It’s important to know there are tools for automated accessibility testing of websites. They are a vital part in helping make sure your website is usable for everyone, which is both a noble goal and damn good for business. Automated tests won’t catch every potential accessibility issue, but they help a great deal, and in my experience, help establish a culture of caring about accessibility. The more seriously you take these tests and actually fix the problems, the more likely it is you’re doing a good job of accessibility overall.
The axe extention is still the powerhouse, where robust accessibility reports are a click away in DevTools:
But there’s more!
Guided Question-Answer Accessibility Walkthroughs
Not to bury the lede, this is probably the best new feature of axe Pro. The tool is so friendly, it gives accessibility testing powers to just about anybody:
“Axe Pro essentially lets every developer function as an in-house accessibility expert,” says Preety Kumar, CEO of Deque Systems.
Run the tests, and it just asks you stuff in plain English.
For example, here’s a test walkthrough of it helping me think about header and header levels:
First, you identify the problems, then you can save the information so you can work on the fixes as you can.
Your tests can be saved as online reports
Working in DevTools is nice and the perfect place to be digging into the accessibility issues on your site. But that session in DevTools is short-lived! It’s just one developer working on one computer at one point in time. With the new axe Pro web dashboard, you can save your tests online. This is useful for a variety of reasons:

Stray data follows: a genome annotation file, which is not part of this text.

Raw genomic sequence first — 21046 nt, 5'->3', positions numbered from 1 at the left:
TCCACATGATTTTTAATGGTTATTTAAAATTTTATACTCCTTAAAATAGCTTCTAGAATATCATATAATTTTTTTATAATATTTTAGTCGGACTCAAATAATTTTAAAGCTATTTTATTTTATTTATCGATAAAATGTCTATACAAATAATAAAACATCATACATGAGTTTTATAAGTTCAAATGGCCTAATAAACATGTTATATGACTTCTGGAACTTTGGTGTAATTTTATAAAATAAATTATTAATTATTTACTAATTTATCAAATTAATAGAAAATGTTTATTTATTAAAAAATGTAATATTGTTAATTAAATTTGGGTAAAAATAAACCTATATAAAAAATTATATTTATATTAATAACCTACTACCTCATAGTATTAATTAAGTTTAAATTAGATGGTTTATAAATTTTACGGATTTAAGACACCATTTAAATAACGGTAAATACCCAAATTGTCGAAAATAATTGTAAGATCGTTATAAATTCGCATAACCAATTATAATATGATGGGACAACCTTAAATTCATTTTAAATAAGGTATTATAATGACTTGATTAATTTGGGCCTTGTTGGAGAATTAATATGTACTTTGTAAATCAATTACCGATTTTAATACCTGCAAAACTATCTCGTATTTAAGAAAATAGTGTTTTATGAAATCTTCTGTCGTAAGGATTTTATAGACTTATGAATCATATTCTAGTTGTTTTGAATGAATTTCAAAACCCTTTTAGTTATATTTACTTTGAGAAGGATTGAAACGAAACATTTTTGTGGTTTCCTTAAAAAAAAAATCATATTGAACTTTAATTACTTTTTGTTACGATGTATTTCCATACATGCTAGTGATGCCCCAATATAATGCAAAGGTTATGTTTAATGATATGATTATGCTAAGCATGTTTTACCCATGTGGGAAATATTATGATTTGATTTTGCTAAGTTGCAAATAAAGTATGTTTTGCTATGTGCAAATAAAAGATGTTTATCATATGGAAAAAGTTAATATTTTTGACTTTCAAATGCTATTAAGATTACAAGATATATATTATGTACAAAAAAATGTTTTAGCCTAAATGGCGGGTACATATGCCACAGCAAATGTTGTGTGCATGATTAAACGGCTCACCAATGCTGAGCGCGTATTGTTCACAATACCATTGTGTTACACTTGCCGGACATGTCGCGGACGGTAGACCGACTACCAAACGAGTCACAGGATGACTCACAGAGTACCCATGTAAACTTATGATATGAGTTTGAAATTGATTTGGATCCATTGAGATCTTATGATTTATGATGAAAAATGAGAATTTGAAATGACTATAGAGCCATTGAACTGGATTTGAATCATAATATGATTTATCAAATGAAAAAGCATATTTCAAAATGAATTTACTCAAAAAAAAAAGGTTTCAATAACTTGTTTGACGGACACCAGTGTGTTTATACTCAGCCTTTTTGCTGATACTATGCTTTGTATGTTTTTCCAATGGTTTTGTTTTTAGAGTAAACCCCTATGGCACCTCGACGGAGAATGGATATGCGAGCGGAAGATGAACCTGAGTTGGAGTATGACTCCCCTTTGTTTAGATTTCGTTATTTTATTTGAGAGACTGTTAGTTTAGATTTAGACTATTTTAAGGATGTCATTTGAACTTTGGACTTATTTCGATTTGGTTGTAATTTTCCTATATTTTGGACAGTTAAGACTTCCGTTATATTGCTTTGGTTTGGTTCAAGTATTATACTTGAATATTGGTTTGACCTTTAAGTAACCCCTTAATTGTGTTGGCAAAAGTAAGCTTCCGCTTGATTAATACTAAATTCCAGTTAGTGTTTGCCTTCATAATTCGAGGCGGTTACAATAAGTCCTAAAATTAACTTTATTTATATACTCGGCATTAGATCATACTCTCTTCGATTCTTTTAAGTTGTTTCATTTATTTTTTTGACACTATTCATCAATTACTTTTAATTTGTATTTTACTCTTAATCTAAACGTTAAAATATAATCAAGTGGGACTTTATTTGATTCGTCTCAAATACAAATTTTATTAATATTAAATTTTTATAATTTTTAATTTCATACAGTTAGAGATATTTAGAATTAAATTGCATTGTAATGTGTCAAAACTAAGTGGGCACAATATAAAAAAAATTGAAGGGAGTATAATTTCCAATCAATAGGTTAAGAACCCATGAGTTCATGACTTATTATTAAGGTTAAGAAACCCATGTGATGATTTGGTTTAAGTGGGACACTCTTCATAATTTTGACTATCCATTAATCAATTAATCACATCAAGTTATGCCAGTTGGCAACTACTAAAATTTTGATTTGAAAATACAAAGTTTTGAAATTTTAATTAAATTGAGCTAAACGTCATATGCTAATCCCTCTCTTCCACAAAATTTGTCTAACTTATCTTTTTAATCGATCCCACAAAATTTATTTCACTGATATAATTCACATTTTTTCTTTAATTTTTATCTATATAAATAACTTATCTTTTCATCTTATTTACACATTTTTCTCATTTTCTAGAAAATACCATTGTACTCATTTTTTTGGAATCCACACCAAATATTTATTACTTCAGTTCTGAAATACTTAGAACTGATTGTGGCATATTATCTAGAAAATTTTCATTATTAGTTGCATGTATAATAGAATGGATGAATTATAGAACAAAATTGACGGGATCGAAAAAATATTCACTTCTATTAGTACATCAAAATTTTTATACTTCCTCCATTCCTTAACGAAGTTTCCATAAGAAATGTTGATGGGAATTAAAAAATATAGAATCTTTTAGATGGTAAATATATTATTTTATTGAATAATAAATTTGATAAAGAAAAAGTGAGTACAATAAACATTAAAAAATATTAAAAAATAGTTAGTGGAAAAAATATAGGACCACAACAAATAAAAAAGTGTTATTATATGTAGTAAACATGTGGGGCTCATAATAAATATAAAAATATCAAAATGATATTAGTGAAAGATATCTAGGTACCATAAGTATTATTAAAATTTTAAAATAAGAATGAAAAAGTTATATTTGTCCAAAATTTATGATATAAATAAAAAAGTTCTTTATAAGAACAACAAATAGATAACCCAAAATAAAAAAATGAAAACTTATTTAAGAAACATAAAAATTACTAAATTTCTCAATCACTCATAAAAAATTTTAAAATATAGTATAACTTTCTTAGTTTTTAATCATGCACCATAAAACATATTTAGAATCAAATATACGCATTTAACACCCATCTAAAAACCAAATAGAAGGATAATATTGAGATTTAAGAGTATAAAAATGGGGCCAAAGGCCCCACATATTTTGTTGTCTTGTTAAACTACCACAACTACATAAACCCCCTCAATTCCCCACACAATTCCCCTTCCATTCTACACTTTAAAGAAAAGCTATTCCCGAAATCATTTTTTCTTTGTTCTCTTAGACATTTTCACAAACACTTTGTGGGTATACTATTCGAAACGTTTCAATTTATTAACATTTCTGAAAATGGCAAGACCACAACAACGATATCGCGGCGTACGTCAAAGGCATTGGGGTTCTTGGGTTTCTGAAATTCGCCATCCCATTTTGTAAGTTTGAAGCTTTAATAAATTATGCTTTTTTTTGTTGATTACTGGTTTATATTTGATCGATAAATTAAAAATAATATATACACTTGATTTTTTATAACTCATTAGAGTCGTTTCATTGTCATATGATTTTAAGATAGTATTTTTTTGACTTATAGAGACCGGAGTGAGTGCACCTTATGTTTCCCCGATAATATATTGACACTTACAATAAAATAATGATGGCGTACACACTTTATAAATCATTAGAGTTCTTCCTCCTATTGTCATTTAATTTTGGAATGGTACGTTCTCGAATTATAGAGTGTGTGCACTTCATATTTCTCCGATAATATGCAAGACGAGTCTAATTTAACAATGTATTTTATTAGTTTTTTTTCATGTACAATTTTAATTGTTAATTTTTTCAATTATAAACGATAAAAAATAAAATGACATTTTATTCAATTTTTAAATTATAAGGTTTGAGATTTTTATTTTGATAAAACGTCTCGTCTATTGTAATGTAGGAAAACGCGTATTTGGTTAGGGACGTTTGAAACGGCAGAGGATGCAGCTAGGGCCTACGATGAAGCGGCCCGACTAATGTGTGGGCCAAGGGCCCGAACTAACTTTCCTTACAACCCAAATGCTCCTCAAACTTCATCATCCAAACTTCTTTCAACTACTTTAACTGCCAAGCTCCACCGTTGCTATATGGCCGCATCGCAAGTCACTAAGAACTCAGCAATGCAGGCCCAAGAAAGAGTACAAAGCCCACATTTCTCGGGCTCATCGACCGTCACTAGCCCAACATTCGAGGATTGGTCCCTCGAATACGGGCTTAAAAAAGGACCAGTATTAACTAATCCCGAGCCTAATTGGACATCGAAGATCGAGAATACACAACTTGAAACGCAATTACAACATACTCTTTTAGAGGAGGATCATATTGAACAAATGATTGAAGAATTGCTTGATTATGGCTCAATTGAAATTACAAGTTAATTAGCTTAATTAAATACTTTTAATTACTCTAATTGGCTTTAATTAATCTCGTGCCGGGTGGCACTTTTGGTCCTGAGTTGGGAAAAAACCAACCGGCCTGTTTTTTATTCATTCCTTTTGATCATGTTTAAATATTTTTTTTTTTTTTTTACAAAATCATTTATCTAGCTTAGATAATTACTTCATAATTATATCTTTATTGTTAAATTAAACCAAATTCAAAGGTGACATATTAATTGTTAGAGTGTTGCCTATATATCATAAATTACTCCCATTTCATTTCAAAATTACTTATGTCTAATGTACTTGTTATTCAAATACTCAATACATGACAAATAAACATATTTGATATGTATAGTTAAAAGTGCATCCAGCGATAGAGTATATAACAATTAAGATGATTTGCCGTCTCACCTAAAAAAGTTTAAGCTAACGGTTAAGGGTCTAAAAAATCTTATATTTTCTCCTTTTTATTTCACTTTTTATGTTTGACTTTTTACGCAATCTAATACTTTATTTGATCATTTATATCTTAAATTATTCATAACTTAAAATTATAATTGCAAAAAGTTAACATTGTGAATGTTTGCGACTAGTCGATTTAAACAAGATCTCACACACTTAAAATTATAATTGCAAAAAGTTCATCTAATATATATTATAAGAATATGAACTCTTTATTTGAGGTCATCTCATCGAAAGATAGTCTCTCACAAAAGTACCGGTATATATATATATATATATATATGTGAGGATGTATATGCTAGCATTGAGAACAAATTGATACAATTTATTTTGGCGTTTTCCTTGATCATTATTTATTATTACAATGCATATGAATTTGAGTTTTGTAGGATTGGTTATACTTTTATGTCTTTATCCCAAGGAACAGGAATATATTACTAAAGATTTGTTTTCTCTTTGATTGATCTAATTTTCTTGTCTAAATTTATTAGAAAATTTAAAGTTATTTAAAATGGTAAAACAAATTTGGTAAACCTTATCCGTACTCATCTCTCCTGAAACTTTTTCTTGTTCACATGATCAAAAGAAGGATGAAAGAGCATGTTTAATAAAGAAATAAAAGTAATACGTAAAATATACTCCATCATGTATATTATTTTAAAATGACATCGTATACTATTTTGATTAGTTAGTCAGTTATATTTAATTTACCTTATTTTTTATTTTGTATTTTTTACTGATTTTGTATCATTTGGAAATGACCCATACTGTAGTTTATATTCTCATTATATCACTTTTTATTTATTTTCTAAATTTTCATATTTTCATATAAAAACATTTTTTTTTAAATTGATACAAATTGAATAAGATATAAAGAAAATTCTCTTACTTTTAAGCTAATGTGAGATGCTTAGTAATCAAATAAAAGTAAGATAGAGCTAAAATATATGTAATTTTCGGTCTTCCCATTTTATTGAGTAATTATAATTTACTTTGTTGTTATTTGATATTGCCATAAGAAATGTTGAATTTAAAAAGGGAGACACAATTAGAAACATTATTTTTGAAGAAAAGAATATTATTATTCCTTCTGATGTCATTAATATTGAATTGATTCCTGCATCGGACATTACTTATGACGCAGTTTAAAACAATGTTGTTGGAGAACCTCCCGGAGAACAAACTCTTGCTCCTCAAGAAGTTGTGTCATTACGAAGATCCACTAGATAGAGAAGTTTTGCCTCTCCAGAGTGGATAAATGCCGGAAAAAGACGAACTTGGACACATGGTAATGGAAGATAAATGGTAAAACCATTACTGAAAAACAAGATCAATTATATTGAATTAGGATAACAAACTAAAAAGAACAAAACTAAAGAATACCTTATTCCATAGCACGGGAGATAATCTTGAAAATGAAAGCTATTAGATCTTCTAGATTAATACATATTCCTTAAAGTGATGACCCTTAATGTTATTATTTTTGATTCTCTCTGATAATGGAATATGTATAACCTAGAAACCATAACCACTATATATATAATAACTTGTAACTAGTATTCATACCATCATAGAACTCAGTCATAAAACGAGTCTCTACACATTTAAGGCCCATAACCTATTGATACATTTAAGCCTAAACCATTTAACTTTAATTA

- You can save your testing so far and come back to it later to keep going.
- You can clear out tests and re-do them, to track your progress moving forward.
- You can have multiple tests on the dashboard to help you test multiple pages and projects.
- Your team has a home to manage these tests all together.
You can export the data
If you’d prefer to get the results out of axe and somewhere else, you can now export the data as JSON or CSV. Perhaps you want to track the results over time to visualize improvements or port the information to some other tool. The data is yours.
I found helpful prompts immediately.
I’d like to think I care about accessibility and work accessibily as I go, but if you’re anything like me, you’ll find mistakes find their way into your code bases over time. Just like we might have automated tools to watch our performance metrics over time, we can and should be regularly testing accessibility, especially when automation helpfulness like axe Pro provides.
Just in playing with axe Pro for a few hours, I’ve…
- Found many images that had missing and incorrect alt text on them.
- Found a few elements that were using header tags that really shouldn’t have been.
- Fixed some color contrast on some elements that were just barely not AA and light tweaks got them there.
That second one I found very satisfying as the guided tour helped me find them. That’s something an entirely automated tool won’t really help find, it requires you looking at things and making judgment calls.
I’m very optimistic this is going to help lots of folks unearth accessibility issues they wouldn’t have caught otherwise.
It’s free for a limited time
It’s kind of a big deal:
Developers can typically identify about half of all critical accessibility blockers through axe.